William Hickling Prescott

By C. Harvey Gardiner | Go to book overview

XIII
The evening of life is coming over those of . . .

PRESCOTT QUICKLY CAME ABREAST of development on the home‐ front. Locally, at the end of August, the hanging of Professor Webster had closed the Parkman case; but nationally, President Taylor's death, in July, had plunged the nation into mourning. Millard Fillmore had thrown the weight of the presidency on the side of compromise, and by late September the national scene was less agitated than it had been for months, but not so Massachusetts. When Daniel Webster had left the Senate to become Fillmore's Secretary of State, the handsome Robert Winthrop eased into Daniel's seat. An autumn battle shaped up for the seat in the House vacated by Winthrop; and although victory belonged to the Whigs, defeated Free Soiler Charles Sumner was striding nearer to the Washington scene.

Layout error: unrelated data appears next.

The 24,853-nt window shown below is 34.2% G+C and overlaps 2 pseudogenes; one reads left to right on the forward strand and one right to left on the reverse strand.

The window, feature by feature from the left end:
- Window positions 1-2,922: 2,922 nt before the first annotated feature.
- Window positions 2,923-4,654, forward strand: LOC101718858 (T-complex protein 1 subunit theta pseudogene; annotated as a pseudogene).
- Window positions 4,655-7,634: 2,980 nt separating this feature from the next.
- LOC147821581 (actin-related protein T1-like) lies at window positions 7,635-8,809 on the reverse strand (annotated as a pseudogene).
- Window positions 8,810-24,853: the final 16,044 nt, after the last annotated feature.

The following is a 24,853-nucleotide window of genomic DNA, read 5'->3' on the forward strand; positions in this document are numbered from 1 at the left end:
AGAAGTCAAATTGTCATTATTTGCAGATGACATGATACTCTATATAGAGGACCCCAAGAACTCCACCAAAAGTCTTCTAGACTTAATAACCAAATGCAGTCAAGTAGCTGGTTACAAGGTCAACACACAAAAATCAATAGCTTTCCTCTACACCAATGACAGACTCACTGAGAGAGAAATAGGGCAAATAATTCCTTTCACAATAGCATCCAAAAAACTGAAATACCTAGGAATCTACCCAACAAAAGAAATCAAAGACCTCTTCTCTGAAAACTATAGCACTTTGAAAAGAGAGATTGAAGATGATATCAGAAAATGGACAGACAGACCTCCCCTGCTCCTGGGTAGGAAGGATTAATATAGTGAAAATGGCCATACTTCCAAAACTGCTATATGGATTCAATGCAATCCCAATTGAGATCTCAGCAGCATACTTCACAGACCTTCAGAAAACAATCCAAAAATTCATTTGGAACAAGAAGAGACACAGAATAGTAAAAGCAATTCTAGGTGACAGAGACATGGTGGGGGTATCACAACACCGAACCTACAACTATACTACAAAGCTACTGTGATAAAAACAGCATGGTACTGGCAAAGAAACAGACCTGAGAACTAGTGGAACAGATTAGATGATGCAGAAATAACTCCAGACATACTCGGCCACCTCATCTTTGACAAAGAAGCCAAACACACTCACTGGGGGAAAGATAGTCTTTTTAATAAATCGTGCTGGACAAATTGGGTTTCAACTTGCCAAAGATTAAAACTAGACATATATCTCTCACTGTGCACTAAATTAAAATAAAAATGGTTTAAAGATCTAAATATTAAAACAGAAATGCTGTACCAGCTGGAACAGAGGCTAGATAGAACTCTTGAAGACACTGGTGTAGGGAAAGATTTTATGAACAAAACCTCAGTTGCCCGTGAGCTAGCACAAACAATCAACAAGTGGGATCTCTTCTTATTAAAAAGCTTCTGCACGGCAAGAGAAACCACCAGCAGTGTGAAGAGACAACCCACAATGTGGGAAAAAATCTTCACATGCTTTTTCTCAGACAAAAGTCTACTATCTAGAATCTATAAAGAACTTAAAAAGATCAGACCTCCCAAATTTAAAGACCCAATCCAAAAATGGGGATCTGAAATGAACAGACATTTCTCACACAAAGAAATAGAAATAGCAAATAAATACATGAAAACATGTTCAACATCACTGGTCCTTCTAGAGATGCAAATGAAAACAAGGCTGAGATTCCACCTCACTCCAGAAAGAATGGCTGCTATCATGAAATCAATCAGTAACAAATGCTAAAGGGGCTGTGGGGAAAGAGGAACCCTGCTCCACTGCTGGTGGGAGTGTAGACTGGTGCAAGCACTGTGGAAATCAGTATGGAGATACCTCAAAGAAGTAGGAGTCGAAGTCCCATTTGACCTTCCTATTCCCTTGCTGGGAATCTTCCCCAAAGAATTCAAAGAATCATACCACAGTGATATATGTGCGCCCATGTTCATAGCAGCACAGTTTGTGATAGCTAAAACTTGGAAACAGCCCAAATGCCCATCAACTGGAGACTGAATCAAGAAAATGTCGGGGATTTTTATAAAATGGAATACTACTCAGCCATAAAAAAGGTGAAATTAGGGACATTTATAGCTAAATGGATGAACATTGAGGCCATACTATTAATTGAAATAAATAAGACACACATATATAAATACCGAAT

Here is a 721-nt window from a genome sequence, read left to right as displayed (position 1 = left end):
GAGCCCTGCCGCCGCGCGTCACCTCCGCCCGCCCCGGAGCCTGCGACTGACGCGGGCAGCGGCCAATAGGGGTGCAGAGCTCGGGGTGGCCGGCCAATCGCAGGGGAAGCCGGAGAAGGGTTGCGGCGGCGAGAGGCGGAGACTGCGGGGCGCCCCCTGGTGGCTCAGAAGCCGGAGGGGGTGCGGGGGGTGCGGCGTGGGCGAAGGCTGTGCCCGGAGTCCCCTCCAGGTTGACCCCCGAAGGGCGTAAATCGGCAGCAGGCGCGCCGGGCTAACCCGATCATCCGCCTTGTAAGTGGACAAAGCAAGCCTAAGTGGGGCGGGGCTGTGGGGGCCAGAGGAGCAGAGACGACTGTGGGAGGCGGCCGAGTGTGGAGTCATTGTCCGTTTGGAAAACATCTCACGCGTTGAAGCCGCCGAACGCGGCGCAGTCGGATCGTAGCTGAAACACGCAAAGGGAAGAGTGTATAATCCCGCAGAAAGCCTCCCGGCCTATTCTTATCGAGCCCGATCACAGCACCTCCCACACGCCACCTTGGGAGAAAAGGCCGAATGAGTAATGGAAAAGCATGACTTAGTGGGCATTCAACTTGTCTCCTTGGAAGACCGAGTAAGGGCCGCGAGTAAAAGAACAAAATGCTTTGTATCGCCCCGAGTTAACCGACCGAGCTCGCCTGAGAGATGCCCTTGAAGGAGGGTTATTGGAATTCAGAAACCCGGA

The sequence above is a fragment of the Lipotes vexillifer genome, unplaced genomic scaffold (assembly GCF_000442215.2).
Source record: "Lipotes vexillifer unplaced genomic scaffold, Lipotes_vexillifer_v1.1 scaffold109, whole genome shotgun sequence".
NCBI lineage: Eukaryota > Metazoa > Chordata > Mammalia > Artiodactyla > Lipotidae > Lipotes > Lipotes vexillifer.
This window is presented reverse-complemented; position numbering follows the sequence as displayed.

The historian's first days at home found the Prescotts in happy confusion. They emptied the trunks and portmanteaus of his European wardrobe and purchases and immediately packed them for Pepperell. Three weeks later than usual the Prescotts set out for The Highlands, accompanied by a party of young people who promised to heighten the enjoyment of the autumn days.

Aside from the confusion attending a houseful of guests, it was too

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